Velocity and why it’s important

Fast car
We’d like to develop websites that fast, please

Velocity is an important tool in Agile. Let me explain a little about what it is and why we find it useful.

Speed equals distance over time

One of the challenges when planning each two weeks’ sprint is working out how much work we can realistically commit to. That’s where estimates and velocity work together.

Since we estimate each task (using ideal hours), at the end of each sprint we can count up the values of all the tasks that we completed (only those that landed safely in the DONE column in Trello—that is tasks that have been both completed and successfully tested) to reveal our velocity for that sprint: how much value we were able to deliver to the project (or projects) during that two weeks’ timebox.

In theory that should then tell us how much we ought to expect to complete during the next sprint.

But it doesn’t always work like that.

It’s a bit like estimating how long it will take you to drive somewhere. If your average speed is 50 mph then you should be able to estimate that in two hours you’ll travel 100 miles. But any driver will tell you that it’s never quite that simple. There are many other things that can influence your speed; for example, road or weather conditions, driver tiredness, car performance, etc.

The same is true for teams: a developer’s experience can play a significant role, or you may uncover some unforeseen complexities in a task; a developer may be overtired because of a new baby, or that elusive software bug may send you on a wild goose chase for a couple of days.

There is an important lesson here that a team’s velocity, their speed of delivery, does not necessarily reflect its productivity. And also that one team’s velocity shouldn’t be compared with another’s.


Historical data is a very valuable tool, assuming that the team hasn’t changed—consistency is important.

Shore and Warden in The Art of Agile Development (O’Reilly, 2008) claim that velocity should stabilize within three or four sprints. I’ve read Mike Cohn in the past suggest that taking the average of eight sprints offers the most accurate velocity, and that velocity from sprint to sprint can increase or decrease by approximately 20%.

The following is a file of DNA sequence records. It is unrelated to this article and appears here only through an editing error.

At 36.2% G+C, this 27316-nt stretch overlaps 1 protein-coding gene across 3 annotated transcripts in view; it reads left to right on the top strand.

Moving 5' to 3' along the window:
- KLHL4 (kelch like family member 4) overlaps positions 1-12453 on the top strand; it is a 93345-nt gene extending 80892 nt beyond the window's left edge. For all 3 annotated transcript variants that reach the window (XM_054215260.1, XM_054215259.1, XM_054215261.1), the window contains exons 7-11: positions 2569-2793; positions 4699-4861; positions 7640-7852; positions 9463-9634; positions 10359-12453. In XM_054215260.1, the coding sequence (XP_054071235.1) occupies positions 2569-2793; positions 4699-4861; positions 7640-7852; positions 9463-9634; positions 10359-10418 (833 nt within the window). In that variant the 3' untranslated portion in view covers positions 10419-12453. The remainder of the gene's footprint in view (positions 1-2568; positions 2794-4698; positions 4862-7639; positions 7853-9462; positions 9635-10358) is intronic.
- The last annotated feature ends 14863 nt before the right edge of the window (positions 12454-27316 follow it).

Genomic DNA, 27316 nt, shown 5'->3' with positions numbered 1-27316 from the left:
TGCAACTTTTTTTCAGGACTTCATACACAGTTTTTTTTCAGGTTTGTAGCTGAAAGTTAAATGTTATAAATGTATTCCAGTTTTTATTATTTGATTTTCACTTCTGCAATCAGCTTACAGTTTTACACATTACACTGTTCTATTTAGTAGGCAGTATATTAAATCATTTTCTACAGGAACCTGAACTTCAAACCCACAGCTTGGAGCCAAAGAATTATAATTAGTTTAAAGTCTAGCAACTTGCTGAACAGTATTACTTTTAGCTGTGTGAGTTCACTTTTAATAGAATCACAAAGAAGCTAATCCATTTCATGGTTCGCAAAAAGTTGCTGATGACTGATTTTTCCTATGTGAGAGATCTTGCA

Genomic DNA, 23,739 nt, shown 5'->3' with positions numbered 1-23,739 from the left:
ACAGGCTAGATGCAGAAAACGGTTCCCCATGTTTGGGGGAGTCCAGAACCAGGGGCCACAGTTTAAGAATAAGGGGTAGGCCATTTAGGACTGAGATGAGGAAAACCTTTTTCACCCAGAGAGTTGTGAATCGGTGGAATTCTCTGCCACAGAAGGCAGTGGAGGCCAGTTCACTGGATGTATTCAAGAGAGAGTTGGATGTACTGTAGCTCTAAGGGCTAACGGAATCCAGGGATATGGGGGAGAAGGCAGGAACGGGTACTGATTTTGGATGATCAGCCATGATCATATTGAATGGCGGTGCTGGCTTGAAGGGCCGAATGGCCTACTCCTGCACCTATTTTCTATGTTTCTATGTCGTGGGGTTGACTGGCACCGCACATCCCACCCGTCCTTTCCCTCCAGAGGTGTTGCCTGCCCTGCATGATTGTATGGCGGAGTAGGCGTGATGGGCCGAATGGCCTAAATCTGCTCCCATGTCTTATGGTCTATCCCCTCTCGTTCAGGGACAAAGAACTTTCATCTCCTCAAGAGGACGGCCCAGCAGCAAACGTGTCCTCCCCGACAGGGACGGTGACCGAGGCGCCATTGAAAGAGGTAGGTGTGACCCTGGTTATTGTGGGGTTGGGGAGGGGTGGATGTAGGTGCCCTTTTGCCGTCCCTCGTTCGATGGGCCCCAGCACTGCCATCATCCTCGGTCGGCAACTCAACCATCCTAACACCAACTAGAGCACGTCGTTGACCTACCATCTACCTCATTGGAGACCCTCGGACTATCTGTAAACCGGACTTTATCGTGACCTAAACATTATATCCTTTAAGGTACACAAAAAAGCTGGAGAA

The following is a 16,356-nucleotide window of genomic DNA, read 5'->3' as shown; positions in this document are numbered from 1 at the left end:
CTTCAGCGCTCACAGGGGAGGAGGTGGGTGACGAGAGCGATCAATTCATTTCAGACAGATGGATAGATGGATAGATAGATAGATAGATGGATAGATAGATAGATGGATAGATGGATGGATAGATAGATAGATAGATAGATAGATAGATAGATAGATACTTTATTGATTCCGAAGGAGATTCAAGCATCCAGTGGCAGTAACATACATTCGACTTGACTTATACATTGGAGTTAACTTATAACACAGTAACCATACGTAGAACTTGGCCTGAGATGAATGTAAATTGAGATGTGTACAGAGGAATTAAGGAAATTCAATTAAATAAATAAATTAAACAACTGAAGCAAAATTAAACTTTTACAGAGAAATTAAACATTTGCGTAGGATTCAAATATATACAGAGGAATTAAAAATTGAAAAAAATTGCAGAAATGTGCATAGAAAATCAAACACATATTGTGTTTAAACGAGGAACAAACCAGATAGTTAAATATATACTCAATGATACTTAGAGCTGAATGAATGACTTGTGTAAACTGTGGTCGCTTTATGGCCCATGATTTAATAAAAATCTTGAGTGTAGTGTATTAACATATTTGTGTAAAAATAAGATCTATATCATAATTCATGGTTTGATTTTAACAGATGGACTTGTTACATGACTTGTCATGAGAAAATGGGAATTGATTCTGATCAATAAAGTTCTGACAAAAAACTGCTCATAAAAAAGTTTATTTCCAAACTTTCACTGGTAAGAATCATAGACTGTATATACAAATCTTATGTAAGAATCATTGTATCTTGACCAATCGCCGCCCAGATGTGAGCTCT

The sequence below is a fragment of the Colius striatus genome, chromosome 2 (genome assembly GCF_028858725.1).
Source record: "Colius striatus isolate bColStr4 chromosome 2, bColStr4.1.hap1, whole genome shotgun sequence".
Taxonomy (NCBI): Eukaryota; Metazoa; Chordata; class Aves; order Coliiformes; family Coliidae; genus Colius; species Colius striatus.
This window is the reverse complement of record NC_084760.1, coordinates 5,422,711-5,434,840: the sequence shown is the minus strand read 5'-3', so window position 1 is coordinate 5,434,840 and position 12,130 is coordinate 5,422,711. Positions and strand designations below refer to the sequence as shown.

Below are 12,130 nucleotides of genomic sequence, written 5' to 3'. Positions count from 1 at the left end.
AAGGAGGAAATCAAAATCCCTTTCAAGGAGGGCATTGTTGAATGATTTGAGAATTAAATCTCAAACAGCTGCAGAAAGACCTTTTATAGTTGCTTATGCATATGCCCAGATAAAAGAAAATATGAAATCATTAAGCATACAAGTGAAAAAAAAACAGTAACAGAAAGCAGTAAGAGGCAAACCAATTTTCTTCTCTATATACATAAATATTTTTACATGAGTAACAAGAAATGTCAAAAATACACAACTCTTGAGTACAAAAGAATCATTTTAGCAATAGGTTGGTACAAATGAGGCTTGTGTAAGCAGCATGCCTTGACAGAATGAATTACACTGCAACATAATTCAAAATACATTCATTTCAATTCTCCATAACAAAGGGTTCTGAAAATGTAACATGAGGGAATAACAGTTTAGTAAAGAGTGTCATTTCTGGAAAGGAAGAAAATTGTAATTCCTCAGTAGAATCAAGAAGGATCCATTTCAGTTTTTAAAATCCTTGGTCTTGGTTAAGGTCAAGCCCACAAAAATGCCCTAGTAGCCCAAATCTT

When we started our current project we had grown the team since our feasibility exercise so we had to start again from scratch—we couldn’t rely on our previous average velocity, it was essentially a new team: with a different lead developer and more content editors. So we had to… well, guess.

We started with our universe of work, which gave us a ballpark figure. Having added up our commitments to daily stand-ups, the sprint retrospective, business as usual meetings, portfolio meetings, etc. that gave us a number of hours remaining for project work.

Of course, that works really well if your estimates are rock solid, and if your team is well-established and familiar with Agile, with the business, and doesn’t have any ad hoc business as usual emergencies being thrown at them left-field.

Needless to say we were wildly out in our estimates. We stacked up far too much work for the first few sprints, but six sprints in things are beginning to stabilize a little now. As the team has begun to gel and mature I’ve noticed that we are picking up speed.

And this is where the real value of historical data comes in. In many ways it doesn’t matter if our estimates are absolutely correct; it doesn’t matter if something we estimate will take one hour actually takes two. What really matters is that our estimates are consistent. If our estimates are consistent then these simply become estimates of task size not duration.

As an aside, something that struck a few members of the team recently is that when we estimate task size we also ought to include time for testing.

Plan ahead

Our aim as the team continues to learn how to work more effectively together is to arrive at a fairly stable velocity which will help us to plan ahead.

Shore and Warden offer the following tips to improve your velocity:

  • Pay down technical debt—fix things incrementally; a stitch in time saves nine, and all that.
  • Improve customer involvement—make sure business ambassadors or advisers are available when you need them, so you’re not left waiting for them.
  • Support energized work—don’t burn out your developers.
  • Offload programming duties—find ways to excuse programmers from unnecessary meetings and interruptions.
  • Provide needed resources—if your developers are complaining that their PCs are slow then improve them: remove as much as you can that is slowing them down.

Are you using Agile? What lessons have you learned about your velocity?

Originally published on the University of St Andrews web team blog.

Published by

Gareth Saunders

I’m Gareth J M Saunders, 52 years old, 6′ 4″, father of 3 boys (including twins). Enneagram type FOUR and introvert (INFP), I am a non-stipendiary priest in the Scottish Episcopal Church, I sing with the NYCGB alumni choir, play guitar, play mahjong, write, draw and laugh… Scrum master at Safeguard Global; latterly at Sky and Vision/Cegedim. Former web architect and agile project manager at the University of St Andrews and previously warden at Agnes Blackadder Hall.

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